Sweden’s Problem Isn’t Immigrants, It’s the Internet
As a country tries to recover from a shocking attempted attack, the normal accusations don't really stick.
It was only a mixture of bad luck, incompetence, and the inadequacy of Swedish provincial hardware stores that stopped Taimour Abdulwahab from becoming a mass murderer. When he blew himself up just off one of the busiest shopping streets in Stockholm, only one of the six pipe bombs he had strapped around himself exploded. The rucksack full of nails on his back was not transformed into shrapnel; the car he had left parked a couple of blocks away likewise failed to explode.
Still, in the days since the Dec. 11 bombing, Swedish columnists on both the left and right have been eager to make the reassuring discovery that the averted catastrophe serves as further proof of their respective analyses of national politics. Jan Guillou, writing in the left-wing Aftonbladet, claimed that Sweden made the terrorism problem worse, partly by “joining in the American crusade in Afghanistan” and partly by repressive laws against “encouragement to terrorism” that would never be used against white Swedes. Meanwhile, Ulf Nilson, a former foreign correspondent writing for Aftonbladet‘s right-wing rival Expressen, caused an uproar when he referred to the diminishing number of “pure Swedes” and the growing influence of Islam in the country.
What all these explanations have in common is that they assume that homegrown terrorism is a political problem with its root causes in Swedish social conditions. In reality, however, the problem is primarily a psychological one that has been enabled by broad immigration patterns and deepened by technology that fosters social alienation. Unfortunately, these causes can’t and won’t be easily undone.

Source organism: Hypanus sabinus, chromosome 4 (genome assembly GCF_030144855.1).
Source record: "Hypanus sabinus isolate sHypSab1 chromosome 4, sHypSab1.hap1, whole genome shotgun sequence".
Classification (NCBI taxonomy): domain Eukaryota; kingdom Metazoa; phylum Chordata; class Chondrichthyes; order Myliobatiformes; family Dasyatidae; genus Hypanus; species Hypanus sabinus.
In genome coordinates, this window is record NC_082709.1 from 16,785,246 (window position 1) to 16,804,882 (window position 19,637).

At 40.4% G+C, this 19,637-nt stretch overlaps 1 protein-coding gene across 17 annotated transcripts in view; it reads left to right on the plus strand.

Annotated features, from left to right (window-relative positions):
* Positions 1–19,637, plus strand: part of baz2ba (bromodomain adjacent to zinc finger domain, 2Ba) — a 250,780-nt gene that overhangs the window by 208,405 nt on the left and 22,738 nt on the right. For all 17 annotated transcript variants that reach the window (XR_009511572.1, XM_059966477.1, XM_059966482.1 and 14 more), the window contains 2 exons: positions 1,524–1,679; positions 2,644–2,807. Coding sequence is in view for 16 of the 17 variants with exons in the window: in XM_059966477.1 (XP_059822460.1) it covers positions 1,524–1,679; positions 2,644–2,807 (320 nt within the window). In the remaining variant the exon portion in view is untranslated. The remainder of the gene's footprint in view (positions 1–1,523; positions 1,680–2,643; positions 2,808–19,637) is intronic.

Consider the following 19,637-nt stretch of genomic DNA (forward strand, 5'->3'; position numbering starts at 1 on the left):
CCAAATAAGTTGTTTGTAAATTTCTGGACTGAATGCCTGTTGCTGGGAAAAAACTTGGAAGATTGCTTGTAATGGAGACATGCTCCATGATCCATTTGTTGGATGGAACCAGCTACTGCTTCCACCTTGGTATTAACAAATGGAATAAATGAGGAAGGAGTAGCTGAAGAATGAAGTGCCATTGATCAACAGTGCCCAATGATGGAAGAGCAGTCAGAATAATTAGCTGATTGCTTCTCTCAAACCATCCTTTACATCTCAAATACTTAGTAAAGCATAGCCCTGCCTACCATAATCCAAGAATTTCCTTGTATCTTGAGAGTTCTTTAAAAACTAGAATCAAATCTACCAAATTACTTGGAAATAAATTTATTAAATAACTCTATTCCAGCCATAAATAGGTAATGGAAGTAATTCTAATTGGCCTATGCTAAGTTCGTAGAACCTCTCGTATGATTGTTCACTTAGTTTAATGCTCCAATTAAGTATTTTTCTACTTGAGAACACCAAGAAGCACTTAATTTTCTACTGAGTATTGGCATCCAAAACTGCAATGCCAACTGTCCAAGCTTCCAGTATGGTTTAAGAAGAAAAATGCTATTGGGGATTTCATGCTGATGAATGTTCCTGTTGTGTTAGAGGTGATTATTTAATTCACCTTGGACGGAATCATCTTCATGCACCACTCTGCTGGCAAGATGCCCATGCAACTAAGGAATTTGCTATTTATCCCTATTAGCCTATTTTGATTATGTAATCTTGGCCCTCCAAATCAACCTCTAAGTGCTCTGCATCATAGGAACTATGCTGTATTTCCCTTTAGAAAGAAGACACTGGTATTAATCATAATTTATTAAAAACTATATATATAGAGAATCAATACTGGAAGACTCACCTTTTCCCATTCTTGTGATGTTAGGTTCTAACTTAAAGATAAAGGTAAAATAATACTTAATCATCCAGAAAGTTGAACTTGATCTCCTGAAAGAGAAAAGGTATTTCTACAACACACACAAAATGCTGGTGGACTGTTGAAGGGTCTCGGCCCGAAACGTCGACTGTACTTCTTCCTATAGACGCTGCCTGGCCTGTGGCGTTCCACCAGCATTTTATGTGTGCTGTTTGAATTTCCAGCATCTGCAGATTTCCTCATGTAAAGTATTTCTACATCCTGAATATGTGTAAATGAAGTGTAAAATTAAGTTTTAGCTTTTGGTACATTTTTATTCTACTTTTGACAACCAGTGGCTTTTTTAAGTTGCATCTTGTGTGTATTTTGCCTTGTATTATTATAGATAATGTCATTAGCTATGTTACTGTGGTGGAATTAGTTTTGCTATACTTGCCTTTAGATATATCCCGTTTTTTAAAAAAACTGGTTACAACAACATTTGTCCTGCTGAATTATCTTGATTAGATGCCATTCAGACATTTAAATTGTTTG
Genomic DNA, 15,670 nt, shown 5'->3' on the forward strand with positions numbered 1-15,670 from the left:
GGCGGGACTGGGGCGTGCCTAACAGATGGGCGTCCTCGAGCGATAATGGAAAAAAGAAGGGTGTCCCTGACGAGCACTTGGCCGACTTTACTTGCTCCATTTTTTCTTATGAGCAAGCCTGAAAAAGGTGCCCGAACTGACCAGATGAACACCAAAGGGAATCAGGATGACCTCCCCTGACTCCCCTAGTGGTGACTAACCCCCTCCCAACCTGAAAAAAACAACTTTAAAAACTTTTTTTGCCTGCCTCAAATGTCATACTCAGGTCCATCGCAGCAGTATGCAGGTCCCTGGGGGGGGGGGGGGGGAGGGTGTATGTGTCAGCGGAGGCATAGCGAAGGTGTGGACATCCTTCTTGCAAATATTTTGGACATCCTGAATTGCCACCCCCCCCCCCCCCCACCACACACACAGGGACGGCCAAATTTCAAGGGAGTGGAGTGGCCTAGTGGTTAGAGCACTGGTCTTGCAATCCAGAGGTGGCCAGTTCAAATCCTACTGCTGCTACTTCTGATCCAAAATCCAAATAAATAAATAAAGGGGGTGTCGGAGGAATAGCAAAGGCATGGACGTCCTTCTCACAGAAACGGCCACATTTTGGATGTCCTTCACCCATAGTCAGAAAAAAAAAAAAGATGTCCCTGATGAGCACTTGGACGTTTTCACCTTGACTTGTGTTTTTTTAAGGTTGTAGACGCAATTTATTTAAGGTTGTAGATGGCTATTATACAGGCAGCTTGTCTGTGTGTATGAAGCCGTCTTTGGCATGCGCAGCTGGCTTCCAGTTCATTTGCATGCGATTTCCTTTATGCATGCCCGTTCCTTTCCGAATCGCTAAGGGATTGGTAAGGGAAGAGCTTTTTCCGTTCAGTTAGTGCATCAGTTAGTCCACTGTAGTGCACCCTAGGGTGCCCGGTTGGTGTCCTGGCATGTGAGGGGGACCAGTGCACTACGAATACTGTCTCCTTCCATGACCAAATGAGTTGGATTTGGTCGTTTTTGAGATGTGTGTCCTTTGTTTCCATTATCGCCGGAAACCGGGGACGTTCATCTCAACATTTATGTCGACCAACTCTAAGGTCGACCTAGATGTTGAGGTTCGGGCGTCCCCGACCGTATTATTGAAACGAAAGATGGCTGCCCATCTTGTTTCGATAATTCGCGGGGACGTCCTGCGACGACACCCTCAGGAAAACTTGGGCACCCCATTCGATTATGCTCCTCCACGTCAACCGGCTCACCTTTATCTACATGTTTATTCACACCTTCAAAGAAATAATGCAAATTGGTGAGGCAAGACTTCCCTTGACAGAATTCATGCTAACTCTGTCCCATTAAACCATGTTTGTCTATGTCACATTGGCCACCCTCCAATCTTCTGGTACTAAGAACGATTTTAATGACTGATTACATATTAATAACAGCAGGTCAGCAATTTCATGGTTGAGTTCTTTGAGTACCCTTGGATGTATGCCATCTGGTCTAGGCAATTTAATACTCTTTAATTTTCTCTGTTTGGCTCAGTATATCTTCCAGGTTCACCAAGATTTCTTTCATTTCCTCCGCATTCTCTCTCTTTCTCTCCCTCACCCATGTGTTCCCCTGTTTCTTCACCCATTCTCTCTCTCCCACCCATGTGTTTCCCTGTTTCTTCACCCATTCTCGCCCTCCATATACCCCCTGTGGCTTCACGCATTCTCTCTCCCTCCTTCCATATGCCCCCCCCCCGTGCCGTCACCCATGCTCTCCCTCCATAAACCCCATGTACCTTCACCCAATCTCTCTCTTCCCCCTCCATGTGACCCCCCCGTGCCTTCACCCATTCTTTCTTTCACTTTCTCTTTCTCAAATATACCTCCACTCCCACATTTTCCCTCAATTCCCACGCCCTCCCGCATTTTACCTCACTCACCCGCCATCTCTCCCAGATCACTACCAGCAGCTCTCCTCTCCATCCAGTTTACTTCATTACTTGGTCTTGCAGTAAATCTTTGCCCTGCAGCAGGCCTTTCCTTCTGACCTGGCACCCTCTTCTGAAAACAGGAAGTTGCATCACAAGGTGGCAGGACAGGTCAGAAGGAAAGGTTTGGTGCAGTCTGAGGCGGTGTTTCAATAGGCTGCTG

Four days after the attempted bombing, the Swedish security police produced a long-planned report on violent Islamist extremism in Sweden that put the true problem into some relief. It concluded that Islamist terrorism was not a huge threat to Swedish society, nor to its fundamental values, because “the people active in these networks are primarily concerned with supporting and assisting terrorism in other countries.” Unsurprisingly, large immigrant communities do tend to bring the grievances of their home countries with them, often growing only more fervent and extreme. But the point should be that those grievances are brought with the immigrants themselves, not cultivated upon arrival.
Abdulwahab — who was born in Baghdad but grew up in the small, almost entirely ethnically Swedish southern town of Tranas — was part of an enormous wave of mostly humanitarian immigration into Sweden in the last 30 years. The figures for 2009 show that 14.3 percent of the Swedish population was born abroad. When you add second-generation immigrants, the total rises to 18.6 percent. The largest group is still Finns and other Scandinavians, but refugees from the Middle East and the former Yugoslavia have been the fastest-growing groups for decades.
For most of the last two decades, the idea that this large-scale arrival of immigrants from troubled, war-torn countries would have negative consequences as well as good ones has been unthinkable — not to mention unspeakable — in most of Sweden. Only in the far southern province of Skane was there a substantial anti-immigrant party, the Sweden Democrats, who have been established in local government there for years. In September, they burst into parliament, where they now hold the balance of power between the leftish opposition and the center-right government, both of which ignore them and devoutly hope they will go away.